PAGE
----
- The Washington Times - Thursday, May 3, 2007


Sarkozy widens lead in polls

PARIS — French conservative Nicolas Sarkozy extended his lead after a television debate with socialist rival Segolene Royal and stayed on course for victory in Sunday’s election, opinion polls showed yesterday.

A poll for the OpinionWay Institute showed that 53 percent of viewers found Mr. Sarkozy more convincing during the sometimes fiery debate, compared with 31 percent who judged Miss Royal better.

A separate survey by the same polling organization gave Mr. Sarkozy, who has come out on top in more than 100 opinion polls since the start of the year, an eight-point lead with 54 percent support, versus 46 percent for Miss Royal.


Homicide rates set back growth

MIAMI — Rising homicide rates have made the tourism-dependent Caribbean possibly the bloodiest region in the world and are severely affecting potential economic growth, the World Bank said yesterday.

Blaming most of the violent crime in countries such as Jamaica and Trinidad and Tobago on the trafficking of Colombian cocaine to Europe and the United States, a report said the region’s homicide rate of 30 per 100,000 inhabitants a year was higher even than in troubled southern and western Africa.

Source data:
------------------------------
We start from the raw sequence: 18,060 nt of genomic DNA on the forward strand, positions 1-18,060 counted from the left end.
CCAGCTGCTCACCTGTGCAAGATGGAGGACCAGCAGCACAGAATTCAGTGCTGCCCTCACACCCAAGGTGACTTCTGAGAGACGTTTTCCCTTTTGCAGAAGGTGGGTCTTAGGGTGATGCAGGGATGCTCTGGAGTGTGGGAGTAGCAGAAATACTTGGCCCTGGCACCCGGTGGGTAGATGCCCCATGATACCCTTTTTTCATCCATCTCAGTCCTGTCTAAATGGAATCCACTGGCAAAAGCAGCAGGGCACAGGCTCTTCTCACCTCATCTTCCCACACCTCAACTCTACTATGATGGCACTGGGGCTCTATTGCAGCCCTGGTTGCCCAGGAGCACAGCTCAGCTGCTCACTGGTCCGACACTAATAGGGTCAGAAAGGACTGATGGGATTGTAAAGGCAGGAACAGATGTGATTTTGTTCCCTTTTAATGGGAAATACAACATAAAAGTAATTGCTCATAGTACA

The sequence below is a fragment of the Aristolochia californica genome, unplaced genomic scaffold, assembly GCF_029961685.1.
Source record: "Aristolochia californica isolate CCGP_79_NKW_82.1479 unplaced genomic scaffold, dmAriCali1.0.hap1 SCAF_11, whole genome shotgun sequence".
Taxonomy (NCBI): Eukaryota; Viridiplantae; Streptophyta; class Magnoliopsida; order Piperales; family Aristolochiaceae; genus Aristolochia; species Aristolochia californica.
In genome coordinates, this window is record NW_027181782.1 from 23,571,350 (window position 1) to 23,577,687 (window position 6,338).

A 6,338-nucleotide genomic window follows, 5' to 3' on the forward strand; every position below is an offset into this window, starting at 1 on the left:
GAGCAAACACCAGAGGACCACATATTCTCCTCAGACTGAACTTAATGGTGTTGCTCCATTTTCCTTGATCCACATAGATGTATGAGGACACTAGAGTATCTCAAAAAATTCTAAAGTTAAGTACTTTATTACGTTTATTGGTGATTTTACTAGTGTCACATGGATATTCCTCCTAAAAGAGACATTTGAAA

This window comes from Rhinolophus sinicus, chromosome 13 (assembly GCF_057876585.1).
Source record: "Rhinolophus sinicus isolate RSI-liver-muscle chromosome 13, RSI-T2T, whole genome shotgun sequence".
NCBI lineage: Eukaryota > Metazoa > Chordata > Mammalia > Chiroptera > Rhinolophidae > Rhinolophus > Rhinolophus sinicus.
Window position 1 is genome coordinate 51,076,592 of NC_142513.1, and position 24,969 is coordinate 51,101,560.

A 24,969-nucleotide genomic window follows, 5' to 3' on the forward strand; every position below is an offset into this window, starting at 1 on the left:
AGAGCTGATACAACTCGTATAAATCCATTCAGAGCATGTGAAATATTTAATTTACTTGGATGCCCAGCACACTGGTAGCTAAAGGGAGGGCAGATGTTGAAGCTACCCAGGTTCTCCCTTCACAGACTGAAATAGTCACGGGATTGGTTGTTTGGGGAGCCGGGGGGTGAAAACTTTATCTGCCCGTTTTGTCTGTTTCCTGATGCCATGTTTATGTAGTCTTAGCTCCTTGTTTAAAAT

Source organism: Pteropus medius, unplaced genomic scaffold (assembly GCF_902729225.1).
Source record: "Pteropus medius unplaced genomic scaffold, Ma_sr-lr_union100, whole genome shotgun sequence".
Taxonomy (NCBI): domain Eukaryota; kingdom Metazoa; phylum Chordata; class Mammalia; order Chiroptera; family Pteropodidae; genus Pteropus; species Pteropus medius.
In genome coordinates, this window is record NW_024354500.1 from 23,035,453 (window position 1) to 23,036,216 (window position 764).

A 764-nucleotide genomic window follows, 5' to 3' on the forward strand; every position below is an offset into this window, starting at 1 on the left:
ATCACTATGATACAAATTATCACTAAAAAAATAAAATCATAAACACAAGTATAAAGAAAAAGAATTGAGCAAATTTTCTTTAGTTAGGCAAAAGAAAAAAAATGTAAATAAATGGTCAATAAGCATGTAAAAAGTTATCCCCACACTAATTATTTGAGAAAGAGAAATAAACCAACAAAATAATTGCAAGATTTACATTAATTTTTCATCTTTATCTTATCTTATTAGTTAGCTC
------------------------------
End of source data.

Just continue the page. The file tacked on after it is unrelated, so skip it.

The authors cited studies that indicated Haiti, the poorest country in the Americas, could raise annual economic growth by 5.4 percent if it cuts its homicide rate to the same level as Costa Rica in Central America.


Iran won’t budge at nuclear talks

VIENNA — Iran’s refusal to budge on its objections to the agenda of a nuclear conference pushed the meeting closer to collapse yesterday, as diplomats said Tehran had set up hundreds more centrifuge machines to enrich uranium at an underground facility.

Iran has said it is determined to expand its disputed nuclear program and further defy U.N. demands that it freeze all preparations for enrichment, a potential pathway to nuclear arms.


Climate meeting agrees on report

BANGKOK — Climate change specialists have agreed on measures needed to combat global warming, with the report to be formally approved later today, a French delegate told Agence France-Presse.

“It is over. The report has been accepted. The formal adoption will take place in the morning,” Marc Gillet, the French delegation head, said after a marathon session of talks that finished about 4:30 a.m.

Scientists and specialists from 120 nations had gathered since Monday under the umbrella of the Intergovernmental Panel on Climate Change, the United Nations’ leading body on global warming, to discuss how to tackle climate change.


Protestant group renounces violence

DUBLIN — An outlawed Northern Ireland group that committed Ireland’s deadliest terror strike renounced violence yesterday and pledged to disarm.

The Ulster Volunteer Force will formally cease involvement in all illegal activities at midnight, said the group’s elder statesman, Gusty Spence, 73, who was convicted of the UVF’s first killings in 1966.

The group killed more than 400 Catholic civilians from 1966 to 1994, the year it called an open-ended truce. It was responsible for detonating four car bombs on May 17, 1974, that killed 33 persons in Dublin and the Irish border town of Monaghan.

From wire dispatches and staff reports



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